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Relief to vulnerable residents



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Although she welcomed the asbos, Newark and Sherwood district councillor Mrs Gill Dawn said they did not go far enough.

She said Fenton Close should have been included, as it was the main meeting place and the only area not protected by cameras.

She said the boys should also have been banned from associating with each other.

Mrs Dawn said: “These boys are the three ringleaders.

“When they are apart they are well behaved and polite children, but when they are together they are a nightmare.

“I am dreadfully disappointed they didn’t find some way of imposing Fenton Close. I see more mischief-making.”

It was felt to be impractical to ban them from Fenton Close, as Goodrum lives there.

She described the granting of the asbos as an immense relief to old folk on Yorke Drive.

“Residents will now be able to keep an eye on them and won’t hesitate to call the police with information,” she said.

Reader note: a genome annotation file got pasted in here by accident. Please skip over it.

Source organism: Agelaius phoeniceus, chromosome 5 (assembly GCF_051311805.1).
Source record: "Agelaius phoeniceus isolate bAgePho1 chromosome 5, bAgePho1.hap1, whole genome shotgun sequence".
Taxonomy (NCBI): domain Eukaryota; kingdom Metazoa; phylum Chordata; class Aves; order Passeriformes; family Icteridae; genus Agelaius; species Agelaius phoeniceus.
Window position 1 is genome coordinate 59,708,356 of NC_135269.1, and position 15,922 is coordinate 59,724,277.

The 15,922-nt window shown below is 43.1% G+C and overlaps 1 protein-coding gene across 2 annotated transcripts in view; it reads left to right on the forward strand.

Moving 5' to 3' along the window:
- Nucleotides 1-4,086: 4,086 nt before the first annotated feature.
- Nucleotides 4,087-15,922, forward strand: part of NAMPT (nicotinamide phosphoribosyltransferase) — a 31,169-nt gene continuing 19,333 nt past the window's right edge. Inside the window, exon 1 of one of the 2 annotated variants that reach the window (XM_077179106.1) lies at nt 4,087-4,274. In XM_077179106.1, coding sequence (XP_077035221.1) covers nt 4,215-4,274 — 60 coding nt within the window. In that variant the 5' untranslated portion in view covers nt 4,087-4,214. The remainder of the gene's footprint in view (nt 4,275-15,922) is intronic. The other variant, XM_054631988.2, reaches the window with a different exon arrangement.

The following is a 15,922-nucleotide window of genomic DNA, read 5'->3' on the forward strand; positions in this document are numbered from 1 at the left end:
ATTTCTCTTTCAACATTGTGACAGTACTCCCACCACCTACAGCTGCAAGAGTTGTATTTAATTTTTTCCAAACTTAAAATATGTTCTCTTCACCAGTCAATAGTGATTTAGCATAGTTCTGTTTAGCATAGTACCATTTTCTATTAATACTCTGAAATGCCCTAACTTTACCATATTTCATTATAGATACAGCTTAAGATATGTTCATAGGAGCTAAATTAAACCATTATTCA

“They have been a continual hassle for so long.

“Cliff looks like an angel. He knocked on my door the other day and asked if he could walk my dog. I told him: ‘No’ because he would sell it for £1.

“He replied that he wouldn’t because he didn’t have a buyer lined up that day.”

The two defence solicitors and the prosecutor struck a deal in court, after agreeing that proposed conditions were too restrictive, given the level of offending.

The conditions that were being sought have not been revealed.

Sergeant Tim Burch, who runs the Safer Neighbourhood policing teams in Newark, said: “It has been a real team effort by the police, district council, local councillors and the community to secure these anti-social behaviour orders.

“An enormous amount of excellent partnership work is being done to improve community safety and increase reassurance in the area, which has contributed to a 21% reduction in crime compared with last year.

“Criminal damage was the area’s biggest problem and reports of incidents are now down 24% on last year.”

The chief of police in Newark and Sherwood, Chief Inspector Mark Holland, said: “It is no good just issuing an asbo, they have to be policed.

“There have been too many instances around the country where asbos have been obtained and not policed.

“My commitment is that they will be policed in this area but we need the public’s help in doing that.

“They need to make themselves aware of the conditions and tell us of any breaches or additional anti-social behaviour.”



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